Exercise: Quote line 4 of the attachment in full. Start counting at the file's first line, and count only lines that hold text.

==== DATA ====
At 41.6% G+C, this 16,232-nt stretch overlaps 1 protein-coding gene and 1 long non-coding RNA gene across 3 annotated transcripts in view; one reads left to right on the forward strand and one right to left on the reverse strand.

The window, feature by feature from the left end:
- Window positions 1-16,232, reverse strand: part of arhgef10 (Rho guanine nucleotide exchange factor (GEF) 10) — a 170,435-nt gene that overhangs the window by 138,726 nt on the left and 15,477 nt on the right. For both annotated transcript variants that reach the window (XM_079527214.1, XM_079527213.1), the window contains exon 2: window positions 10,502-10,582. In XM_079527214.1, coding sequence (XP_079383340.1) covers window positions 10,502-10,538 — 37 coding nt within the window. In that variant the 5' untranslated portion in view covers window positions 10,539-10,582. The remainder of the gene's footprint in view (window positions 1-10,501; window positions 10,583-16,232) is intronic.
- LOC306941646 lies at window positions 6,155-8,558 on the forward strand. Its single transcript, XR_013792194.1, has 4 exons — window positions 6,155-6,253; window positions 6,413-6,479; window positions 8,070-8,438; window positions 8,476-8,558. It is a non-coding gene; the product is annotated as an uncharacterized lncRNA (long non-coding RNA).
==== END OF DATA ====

- LOC306941646 lies at window positions 6,155-8,558 on the forward strand. Its single transcript, XR_013792194.1, has 4 exons — window positions 6,155-6,253; window positions 6,413-6,479; window positions 8,070-8,438; window positions 8,476-8,558. It is a non-coding gene; the product is annotated as an uncharacterized lncRNA (long non-coding RNA).